A critical element of any high impact sales process is “creating business justified solutions.” I’d venture a guess that fewer than 20% of the deals I review have even the most rudimentary business and financial justification. For too many, sales people provide a price, and maybe a list of features and benefits that might be translated to business value–but we encumber the customer with the job of justifying the solution themselves.
Everyday, I read blog post after blog post about dealing with “discounting and price shoppers.” Questions about pricing and discounting dominated discussion groups (probably second to finding qualified prospects). But we see very little discussion about the business and financial impacts of solutions for customers.
I cringe when someone finally does a rudimentary financial analysis, develops charts to present it, culminating in a closing chart proudly stating “The ROI on this project is 6 months.” (If you are wondering about this statement, please pick up a book on elementary financial analysis right away).
In some ways, this is not just a customer issue. Perhaps we have trained customers too well. Too many customers focus only on pricing and don’t demand a strong financial analysis. So they let sales people off the hook.
Let’s pile one more thing onto this steaming pile of issues: The lowest market research data I’ve seen on the number of highly qualified deals culminating in “No Decision Made” is 24%. In our audits of customers, we often find much higher numbers. We are astounded by the number of deals won at the departmental and functional level, only not to be approved at the executive level (despite all the great qualifying questions). The reasons behind virtually all of these is “the business case didn’t align with our corporate investment priorities.”
Customers need strong business justified solutions! Even if they aren’t asking for it, to get approval for the investment, a compelling business justification is mandatory!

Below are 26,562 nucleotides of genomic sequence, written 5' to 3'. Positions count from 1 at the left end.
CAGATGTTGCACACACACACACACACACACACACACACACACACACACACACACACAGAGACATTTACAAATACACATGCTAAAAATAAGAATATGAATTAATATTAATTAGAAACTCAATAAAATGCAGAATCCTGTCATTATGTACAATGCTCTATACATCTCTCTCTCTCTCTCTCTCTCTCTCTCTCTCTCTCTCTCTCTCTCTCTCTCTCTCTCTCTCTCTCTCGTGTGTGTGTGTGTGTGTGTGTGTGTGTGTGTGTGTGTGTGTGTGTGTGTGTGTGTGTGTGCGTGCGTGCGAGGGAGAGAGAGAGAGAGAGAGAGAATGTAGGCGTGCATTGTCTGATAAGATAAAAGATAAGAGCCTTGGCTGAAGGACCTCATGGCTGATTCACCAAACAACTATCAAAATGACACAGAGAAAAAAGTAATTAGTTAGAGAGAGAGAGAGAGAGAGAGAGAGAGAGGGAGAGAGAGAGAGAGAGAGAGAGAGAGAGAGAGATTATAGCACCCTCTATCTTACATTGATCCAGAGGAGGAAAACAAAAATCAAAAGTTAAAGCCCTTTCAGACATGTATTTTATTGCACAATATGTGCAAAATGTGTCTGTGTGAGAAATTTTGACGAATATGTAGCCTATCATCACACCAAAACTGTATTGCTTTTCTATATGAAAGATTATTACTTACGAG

A great business justification is too important to leave in the hands of the customer! They may not have the knowledge to do this well, they certainly don’t have the time. So it’s up to the sales person–it’s a mandatory part of our jobs to do this for every deal.
The reason we don’t do it–and our customers don’t do it, is that it’s tough work. It can also be dull, boring work. It requires attention to detail, lots of data collection, and great analysis. All of this is tough and takes time.
To develop a great business justification, we have to really understand what our products actually do–not how they work, not all the features and benefits, but how they help improve customer results. We have to understand our customers and how they work–at a detailed level. We have to understand their KPI’s and how we impact them. How do our solutions improve productivity, whose, how, how much, how do we measure the productivity improvement? Do they reduce costs, which costs, how much, how do we understand the impact of the cost reduction? Do they improve customer service, how, how much? Do they improve workflow, what does that mean in terms of cycle time, process savings, how do we implement, how do we track and measure? And on and on and on. We have to understand the current state of the customer’s operations. Then we have to gain agreement on the improvements they expect, showing the performance difference in clear business terms–as expressed in dollars, euros, pounds, yuan, yen—and all adjusted for risk.
We can’t do this alone, we need the customer engaged in this. They need to own the results of the analysis.
But that’s just the starting point. We have to tie this analysis to the strategic initiatives and impact to the organization? We have to engage the CFO’s staff. We have to understand the impact on the Balance Sheet, Income Statement, and Cashflow. We have to understand our customer’s investment strategies–how do they allocate funds and management attention to the various projects and initiatives competing for limited resources? Do we have the buy-in and support of the Financial organization?
Success, our customers’ and ours, mandates strong business and financial analysis. Are we developing and presenting compelling business value? Are we gaining the customer agreement on that business value? Are we aligned with the customer priorities?